When Medved got back the lab results, they showed that the blood sample taken from the Ronda Drive crime scene more than a decade earlier matched Jahn's blood. The serologist told Medved that the DNA characteristics found in the samples occur in one in a million Caucasians.

Medved later went to talk to Jahn and asked him to lift up his shirt. Medved wanted to see if he had any bullet wound scars. On the left side of Jahn's torso Medved saw a straight, half-inch scar. Jahn said it was a stab wound and insisted that he had never been shot before.

Medved didn't have the medical expertise to prove otherwise, so he later obtained a search warrant to have doctors examine Jahn's scars. According to Medved's court affidavit, the X-rays "revealed material consistent with metal fragments in his left thigh and in the area of his right shoulder. The examination of the exterior of [Jahn] revealed a scar on his left thigh that is consistent with a bullet entry wound and a second scar that is consistent with a bullet exit wound."

Medved wasn't the only one interested in Bill Jahn. By the fall of 1999, Schwartzbach and Sousa had caught wind of the district attorney's investigation of him. They decided to pay Jahn a visit at Susanville.

After 15 years of carrying around a terrible secret, Bill Jahn started to spill his guts to Schwartzbach and Sousa.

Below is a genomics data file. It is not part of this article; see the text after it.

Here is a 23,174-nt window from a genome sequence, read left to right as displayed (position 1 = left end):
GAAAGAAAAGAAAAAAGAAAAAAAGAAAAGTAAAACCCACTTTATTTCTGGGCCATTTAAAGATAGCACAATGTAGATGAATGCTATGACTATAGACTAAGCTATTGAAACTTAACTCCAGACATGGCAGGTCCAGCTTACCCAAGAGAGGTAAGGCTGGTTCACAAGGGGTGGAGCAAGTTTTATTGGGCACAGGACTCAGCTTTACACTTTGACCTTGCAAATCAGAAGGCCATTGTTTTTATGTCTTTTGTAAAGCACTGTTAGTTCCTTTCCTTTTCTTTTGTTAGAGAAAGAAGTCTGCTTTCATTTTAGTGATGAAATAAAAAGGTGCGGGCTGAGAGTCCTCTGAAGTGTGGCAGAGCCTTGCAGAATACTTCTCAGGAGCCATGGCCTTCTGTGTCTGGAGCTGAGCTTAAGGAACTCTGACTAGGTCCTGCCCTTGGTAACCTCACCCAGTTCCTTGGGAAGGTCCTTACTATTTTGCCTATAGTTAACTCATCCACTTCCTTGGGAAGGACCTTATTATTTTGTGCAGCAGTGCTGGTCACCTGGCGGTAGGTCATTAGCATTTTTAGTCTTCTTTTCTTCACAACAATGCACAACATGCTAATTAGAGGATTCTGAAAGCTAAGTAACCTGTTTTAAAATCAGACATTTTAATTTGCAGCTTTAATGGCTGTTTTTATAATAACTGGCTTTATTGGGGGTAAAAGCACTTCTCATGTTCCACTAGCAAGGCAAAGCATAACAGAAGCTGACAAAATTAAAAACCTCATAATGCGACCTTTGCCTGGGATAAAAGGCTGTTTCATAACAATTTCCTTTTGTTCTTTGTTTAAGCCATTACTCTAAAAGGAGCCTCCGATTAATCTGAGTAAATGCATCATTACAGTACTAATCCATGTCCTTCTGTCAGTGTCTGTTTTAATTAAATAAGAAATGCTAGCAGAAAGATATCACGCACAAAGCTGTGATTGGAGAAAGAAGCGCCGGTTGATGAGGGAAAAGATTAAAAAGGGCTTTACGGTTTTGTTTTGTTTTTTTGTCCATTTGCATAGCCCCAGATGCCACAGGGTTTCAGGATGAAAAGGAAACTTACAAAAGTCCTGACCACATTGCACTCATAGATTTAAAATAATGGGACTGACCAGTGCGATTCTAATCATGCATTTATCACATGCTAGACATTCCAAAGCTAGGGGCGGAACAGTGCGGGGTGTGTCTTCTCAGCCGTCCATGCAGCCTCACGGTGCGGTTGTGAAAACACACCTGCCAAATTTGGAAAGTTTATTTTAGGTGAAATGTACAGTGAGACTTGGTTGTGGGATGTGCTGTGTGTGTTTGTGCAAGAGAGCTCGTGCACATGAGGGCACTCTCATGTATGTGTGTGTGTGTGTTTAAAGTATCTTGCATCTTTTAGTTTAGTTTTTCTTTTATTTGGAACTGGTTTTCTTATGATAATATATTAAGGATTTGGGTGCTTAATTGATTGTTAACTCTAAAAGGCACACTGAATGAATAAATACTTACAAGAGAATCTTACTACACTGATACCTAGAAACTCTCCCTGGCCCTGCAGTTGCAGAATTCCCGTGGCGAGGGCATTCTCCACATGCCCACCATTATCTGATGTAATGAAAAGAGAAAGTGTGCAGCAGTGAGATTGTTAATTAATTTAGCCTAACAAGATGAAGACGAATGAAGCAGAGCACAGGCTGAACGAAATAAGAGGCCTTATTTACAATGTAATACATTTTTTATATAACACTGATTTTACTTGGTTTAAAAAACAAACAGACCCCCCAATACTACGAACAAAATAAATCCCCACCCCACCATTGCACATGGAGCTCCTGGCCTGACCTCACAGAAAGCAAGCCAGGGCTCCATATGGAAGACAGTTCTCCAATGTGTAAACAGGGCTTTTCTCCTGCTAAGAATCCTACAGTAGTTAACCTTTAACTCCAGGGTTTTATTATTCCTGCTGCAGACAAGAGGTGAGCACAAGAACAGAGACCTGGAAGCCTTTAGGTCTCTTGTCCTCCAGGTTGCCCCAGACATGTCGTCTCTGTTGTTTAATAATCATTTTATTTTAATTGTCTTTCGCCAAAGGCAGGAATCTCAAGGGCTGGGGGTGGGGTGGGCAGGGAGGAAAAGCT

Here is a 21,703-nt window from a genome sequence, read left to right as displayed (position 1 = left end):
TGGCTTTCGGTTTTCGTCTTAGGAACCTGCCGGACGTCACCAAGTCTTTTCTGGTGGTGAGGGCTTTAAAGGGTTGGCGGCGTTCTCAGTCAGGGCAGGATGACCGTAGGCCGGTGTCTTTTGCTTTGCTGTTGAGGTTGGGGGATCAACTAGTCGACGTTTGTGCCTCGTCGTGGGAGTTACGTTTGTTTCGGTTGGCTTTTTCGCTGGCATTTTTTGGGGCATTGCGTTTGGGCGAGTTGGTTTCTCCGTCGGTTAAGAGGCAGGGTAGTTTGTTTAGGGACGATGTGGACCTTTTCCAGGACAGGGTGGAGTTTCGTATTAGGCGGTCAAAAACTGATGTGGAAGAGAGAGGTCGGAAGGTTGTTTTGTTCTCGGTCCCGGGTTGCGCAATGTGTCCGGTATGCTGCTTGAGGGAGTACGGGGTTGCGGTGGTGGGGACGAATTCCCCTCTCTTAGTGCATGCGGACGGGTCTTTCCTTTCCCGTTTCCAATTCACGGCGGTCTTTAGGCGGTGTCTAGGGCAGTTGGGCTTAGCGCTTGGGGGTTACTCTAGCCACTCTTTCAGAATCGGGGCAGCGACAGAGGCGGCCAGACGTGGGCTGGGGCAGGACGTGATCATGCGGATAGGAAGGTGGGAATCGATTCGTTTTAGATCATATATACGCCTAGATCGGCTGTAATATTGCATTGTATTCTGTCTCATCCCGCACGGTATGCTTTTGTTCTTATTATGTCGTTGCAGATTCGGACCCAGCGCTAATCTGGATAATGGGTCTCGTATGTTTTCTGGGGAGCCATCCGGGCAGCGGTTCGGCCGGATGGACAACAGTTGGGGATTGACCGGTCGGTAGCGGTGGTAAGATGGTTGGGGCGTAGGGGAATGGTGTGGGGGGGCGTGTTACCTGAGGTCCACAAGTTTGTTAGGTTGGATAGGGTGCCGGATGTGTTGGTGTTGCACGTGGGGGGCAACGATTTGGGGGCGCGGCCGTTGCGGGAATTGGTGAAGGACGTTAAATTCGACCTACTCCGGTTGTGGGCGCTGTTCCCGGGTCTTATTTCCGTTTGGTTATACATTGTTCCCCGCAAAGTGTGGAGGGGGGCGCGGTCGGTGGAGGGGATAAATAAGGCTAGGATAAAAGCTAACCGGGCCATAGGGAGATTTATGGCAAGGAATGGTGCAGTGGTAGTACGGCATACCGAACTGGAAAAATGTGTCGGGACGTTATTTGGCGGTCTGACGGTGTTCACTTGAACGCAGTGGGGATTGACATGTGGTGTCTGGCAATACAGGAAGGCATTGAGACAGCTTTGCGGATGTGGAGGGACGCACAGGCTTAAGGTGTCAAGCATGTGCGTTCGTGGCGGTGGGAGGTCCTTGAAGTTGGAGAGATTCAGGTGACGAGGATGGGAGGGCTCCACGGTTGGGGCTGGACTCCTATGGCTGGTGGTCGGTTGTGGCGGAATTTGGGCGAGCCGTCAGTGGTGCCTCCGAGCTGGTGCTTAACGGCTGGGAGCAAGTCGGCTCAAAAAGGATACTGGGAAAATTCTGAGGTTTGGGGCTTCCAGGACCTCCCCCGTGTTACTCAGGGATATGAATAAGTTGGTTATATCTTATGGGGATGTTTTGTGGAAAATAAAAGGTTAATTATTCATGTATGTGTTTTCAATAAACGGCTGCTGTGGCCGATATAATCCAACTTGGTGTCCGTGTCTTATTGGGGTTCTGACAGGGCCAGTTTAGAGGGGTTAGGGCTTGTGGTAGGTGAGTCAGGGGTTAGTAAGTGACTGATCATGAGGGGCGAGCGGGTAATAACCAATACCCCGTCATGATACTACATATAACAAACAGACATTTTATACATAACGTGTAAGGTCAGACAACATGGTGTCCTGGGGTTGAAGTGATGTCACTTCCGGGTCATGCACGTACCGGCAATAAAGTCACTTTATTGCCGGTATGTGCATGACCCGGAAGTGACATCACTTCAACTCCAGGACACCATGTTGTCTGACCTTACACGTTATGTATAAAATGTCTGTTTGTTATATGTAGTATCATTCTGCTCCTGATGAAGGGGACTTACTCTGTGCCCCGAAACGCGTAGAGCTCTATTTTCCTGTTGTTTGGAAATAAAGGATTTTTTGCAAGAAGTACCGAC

Jahn admitted he was surprised "this" hadn't come up long ago, according to the sworn declaration Schwartzbach filed in San Francisco federal court after the visit.

Jahn admitted seeing Evans shot and killed, but insisted he himself didn't kill anyone. He also told the attorneys that he never met Buddy, though he had heard about the Nickersons.

And he said Buddy Nickerson was innocent.

Strange Days

TO PUT IT MILDLY, 1984 was a crazy year for Bill Jahn.

On Feb. 17, a judge sentenced him to five months in jail for possession of cocaine and a hypodermic needle. Three months later, jail administrators let Jahn walk after getting the standard one-third time off his sentence for time served. Unbeknownst to them, Jahn was supposed to start serving another 180-day sentence on May 17 for a separate charge of carrying a concealed gun.

In retrospect, he may have wished he was still in jail during that time, seeing as how he wound up being shot the night of the murders.

Jahn managed to stay out of trouble until four days before Christmas of 1985, when police nabbed him for driving with a suspended license and petty theft. The cops quickly discovered that there was a bench warrant out for his arrest for not serving his jail time on the earlier weapons charge. Jahn served 17 days in jail before making bail. In May 1986, Judge John McInerney granted Jahn three years probation.

According to a court declaration filed by Kimberlee Jahn, her husband ditched her and their 1-year-old daughter in October 1987. She said Bill Jahn took the only car the family owned and "left the trailer for good." After that, his ex-wife claimed, Jahn's child support checks would bounce because "he is again using money to purchase drugs so that he can continue to get high day to day." She also accused her former husband of being prone to rage "since he has been involved in violence in the past of taking out his violent actions against me and our daughter."